And he was right. I never listened to the tracks again through anything other than shitty speakers, be it on my own boom box or in my car. And the songs sounded great no matter where they were played.

So flash forward 18 years or so, and I see my students and friends listening through bright red and yellow and green over-the-ear headphones. (I’ll leave the brand name out here, but you all know which ones I am talking about). And they cruise the hallways and sidewalks and sit on the train or the bus or workout at the gym, all the while listening to songs that have been mastered with headphones as the standard. Subtle beeps and buzzes and crackles and pops (all intentional) have been mixed into the final tracks because there is a mutual understanding between the engineers and producers and musicians and listening public that headphones will more than likely be the preferred choice of listeners to much contemporary music.

I’m okay with that. Studio time is about creating tracks that can be enjoyed in any format. Of course I’d prefer listeners not allow their taste or distaste for a song to be determined by small, worthless computer speakers… or by four mediocre speakers in their sub-compact car. Ideally they will take that music and move it to a system that is designed for immersive enjoyment. Music can be background noise for some, but I’d like to think that it should be the foreground whenever possible.

 

Nathan Joyner (Hot Nerds – guitar/vocals)

SPB: Who is the hottest nerd of them all?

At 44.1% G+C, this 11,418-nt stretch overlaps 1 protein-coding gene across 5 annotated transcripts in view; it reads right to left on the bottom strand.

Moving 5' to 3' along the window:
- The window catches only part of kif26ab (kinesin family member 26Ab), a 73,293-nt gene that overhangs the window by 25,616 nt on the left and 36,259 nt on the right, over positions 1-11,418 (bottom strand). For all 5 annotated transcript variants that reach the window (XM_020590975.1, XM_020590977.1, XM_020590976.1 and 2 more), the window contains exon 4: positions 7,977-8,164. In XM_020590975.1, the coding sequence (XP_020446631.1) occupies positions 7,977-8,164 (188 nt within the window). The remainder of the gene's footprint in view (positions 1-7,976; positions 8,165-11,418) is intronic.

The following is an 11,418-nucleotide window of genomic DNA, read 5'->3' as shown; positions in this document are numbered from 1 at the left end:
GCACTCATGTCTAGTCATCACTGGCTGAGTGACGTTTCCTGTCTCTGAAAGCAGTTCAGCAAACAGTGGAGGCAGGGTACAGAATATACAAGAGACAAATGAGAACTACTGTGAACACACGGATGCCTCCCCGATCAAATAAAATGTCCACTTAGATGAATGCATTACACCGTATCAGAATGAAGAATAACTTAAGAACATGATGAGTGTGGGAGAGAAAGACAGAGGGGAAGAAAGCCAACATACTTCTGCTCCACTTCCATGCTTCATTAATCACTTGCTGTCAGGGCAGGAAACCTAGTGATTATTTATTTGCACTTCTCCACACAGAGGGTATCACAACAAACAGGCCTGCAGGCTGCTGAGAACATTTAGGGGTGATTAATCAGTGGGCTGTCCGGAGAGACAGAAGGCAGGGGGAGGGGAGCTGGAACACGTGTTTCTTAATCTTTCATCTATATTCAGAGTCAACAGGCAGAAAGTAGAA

Joyner: That's simple: any kid who stays in school is the hottest nerd of them all. So, the hottest nerd of them all changes constantly. Stay in school, kids, eat your greens, and don't back talk your parents. A close second would be the world chess champion Magnus Carlsen.

Ricky (Western Settings)

SPB: Who is the most underrated San Diego band right now?

Ricky: The most underrated band in San Diego? There are a ton. One that has grabbed my attention over the last year is a folk-punk band called Plastic City Pariah. They are talented, and kind human beings. Their music is fun, full of feeling, and their lyrical content offers a fresh outlook on life. They are underrated as hell. Check ‘em out.

 

 

John (Maybeshewill)

SPB: What are you most looking forward to on your upcoming first US tour? 

John: We’re still waiting to find out if we’ll be coming over, but it’s been an aim of ours for a really long time. We don’t take as much shit from anyone else as we do from American fans who want us to come and play out there, so for one I’m looking forward to being on the more positive end of that enthusiasm for what we do. If you could look in to your work visa system for us that would be super cool. But seriously, travelling across such a massive country…continent, even… somewhere so geographically dynamic…That’s exciting for me.